The 'Base' Case and 'Bear' Case For COVID-19
Just a single month ago, many of us couldn’t have envisaged the extent of the impact of COVID-19 (C-19) on our lives and livelihoods. Given the volatility we’re now experiencing, we thought it would be useful to share our current thoughts on how we see the crisis evolving over the coming months.
TLDR: The two possible scenarios
Base case - Business-as-usual within 6 months
We believe that at best, extraordinary business conditions will last for the next 6 months, with current isolation measures in place for at least another month (if not more). Following this, we’ll see a gradual easing of government controls, accompanied by a rebound to levels of economic output near-to or equivalent to those seen at the beginning of the year.
The unprecedented levels of disruption have been met with similarly unrivalled levels of support for business and workers. For this reason, after this period, we expect to see a sharp recovery in the real economy.
Bear case - A 2008-style recession
However, there is a very real possibility of an alternative scenario, where we find ourselves in a situation not too dissimilar to 2008/09, with dramatic business disruption, a tougher recovery/walk-back, decreasing consumer confidence and sector-wide unemployment. This case could come to fruition if we fail to effectively contain C-19, resulting in extensive isolation measures being prolonged beyond a couple of months.
The ‘Base’ Case
A health crisis first…
First and foremost, C-19 is a global health crisis. We join you in applauding the tremendous efforts and sacrifice that the frontline and essential workers have made to keep our critical services functioning.
At Forward Partners we don’t expect a return to normal life until the risk to lives of people and the pressure on our health system can be managed. The key milestones that we are monitoring for are:
- A reduction in new cases and flattening of the curve
- widespread and accessible testing (including the introduction of random and symptomatic testing)
- successful trials of existing drugs that prove effective at fighting the disease
- discovery and development of an effective vaccine
For the economy, we believe that the C-19 crisis has two distinct stages.
- Lockdown (length: 3-6 months)
- Aftermath and Recovery (length: 3-9 months)
Source: FP analysis, McKinsey
We are currently in the midst of the first stage - The Lockdown - where tight domestic controls are causing huge disruptions and dislocations across the economy. We are planning for the current isolation measures to be in place until May/June, followed by a gradual easing of controls over the coming months.
The second stage will be dealing with the aftermath of the lockdown. Our view is that, as with other epidemics, a V-shaped recovery or something close to it is plausible. Unprecedented levels of disruption have been met with similarly unprecedented levels of support from the Government’s stimulus which supports our view that we could expect a sharp recovery to near pre-crisis levels of business activity over the next nine months.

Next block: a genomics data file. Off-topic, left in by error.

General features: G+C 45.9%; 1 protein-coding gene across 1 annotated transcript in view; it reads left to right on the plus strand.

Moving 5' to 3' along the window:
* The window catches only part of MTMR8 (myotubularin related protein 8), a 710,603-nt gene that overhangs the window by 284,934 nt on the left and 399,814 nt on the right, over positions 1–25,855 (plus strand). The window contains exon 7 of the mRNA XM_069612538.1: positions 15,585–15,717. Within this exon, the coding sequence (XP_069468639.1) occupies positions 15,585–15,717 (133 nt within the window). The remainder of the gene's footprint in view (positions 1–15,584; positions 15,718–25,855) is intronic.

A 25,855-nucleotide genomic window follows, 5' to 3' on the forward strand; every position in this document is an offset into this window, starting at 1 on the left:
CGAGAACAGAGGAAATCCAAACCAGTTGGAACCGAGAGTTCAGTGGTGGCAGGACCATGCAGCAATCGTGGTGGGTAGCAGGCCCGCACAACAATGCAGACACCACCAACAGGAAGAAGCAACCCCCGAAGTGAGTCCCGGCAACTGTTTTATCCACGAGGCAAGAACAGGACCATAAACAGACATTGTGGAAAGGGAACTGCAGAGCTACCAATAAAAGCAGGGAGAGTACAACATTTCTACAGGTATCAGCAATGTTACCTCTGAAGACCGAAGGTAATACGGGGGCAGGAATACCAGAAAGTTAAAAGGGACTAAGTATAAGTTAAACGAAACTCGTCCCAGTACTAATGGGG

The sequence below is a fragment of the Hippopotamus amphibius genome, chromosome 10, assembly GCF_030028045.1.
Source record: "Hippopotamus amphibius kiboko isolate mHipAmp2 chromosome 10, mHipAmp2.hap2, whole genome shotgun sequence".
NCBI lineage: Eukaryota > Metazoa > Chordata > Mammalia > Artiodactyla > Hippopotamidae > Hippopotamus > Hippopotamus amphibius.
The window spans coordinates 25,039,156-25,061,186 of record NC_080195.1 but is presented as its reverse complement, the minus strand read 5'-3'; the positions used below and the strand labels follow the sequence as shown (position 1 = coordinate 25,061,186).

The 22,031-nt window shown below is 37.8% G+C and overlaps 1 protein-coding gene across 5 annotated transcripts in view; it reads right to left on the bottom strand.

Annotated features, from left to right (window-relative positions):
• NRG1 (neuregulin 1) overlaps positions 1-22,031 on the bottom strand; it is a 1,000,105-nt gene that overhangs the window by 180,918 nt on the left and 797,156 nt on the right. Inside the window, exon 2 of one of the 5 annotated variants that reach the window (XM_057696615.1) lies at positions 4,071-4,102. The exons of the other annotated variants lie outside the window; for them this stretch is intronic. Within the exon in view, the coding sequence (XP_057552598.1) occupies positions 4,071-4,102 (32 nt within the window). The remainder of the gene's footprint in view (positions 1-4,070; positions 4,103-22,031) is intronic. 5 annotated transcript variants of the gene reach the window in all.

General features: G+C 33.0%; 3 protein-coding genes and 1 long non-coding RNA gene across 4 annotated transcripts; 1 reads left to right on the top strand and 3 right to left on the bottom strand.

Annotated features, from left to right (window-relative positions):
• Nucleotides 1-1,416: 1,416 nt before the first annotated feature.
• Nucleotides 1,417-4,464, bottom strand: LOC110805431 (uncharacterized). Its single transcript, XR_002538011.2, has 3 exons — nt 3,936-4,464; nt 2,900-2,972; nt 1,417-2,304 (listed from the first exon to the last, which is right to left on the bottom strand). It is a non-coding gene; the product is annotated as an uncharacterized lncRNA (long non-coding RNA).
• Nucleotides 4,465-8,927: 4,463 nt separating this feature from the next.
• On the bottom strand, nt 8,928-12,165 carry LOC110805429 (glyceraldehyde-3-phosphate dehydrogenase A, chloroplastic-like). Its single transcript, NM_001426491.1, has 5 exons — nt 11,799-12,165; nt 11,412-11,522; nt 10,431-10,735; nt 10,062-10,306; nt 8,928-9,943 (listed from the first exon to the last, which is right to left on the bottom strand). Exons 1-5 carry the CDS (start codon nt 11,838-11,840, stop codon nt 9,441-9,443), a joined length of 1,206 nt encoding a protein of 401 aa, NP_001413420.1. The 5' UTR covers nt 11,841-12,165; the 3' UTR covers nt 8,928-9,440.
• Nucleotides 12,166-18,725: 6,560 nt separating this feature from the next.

The ‘Bear’ Case
However, if isolation measures have to be prolonged, or reintroduced at later dates, we can see a route to the ‘bear’ case - a broad economic depression where the 'rebound' of job losses / reinstatement does not reach close to pre-crisis levels.
Source: FP analysis, McKinsey
If this downside scenario did occur, we would experience a real economic freeze with high levels of unemployment and low levels of consumer spending. In this scenario, we could see a defensive environment similar to 2008 for startups. The number of deals would fall (with the greatest pinch felt across series A and B) with valuations compressed, and the market would take two to four years to recover to pre-crisis levels.
The impact on startups?
The Lockdown will cause a strain on cashflows and growth, with the greatest negative impact felt on industries that require high levels of person-to-person contact (e.g. retail, travel, entertainment). However, there are a number of sectors which help facilitate life during lockdown (for example, eCommerce, enterprise productivity tools, cashless payments, telemedicine) and start-ups in these areas will have opportunities for growth.
For B2C: we expect to see lower levels of activity as consumer confidence falls and discretionary spending begins to reigned in. This will be a tailwind for those start-ups that offer clear economic advantage over traditional competitors.
For B2B: as enterprise customers try to get their own house in-order, expect sale-cycles to be longer and at lower conversion rates. In many cases, we expect that conversion of new clients will not be possible. The impact will be felt most in those industries that have themselves experienced the greatest pullback in activity.
The funding environment will be challenging (we have already seen a pull back in activity in the UK across March), taking longer to raise and at lower valuations. We look forward to and are hopeful for government support packages directed at helping the early-stage tech economy.
At Forward Partners we are committed to the UK startup ecosystem.
Although we are collectively facing the largest societal challenge of this century, we believe that it is these testing times that create the opportunity for great innovations and businesses to be born. Some of the greatest companies in history were forged during periods of economic crisis (here and here).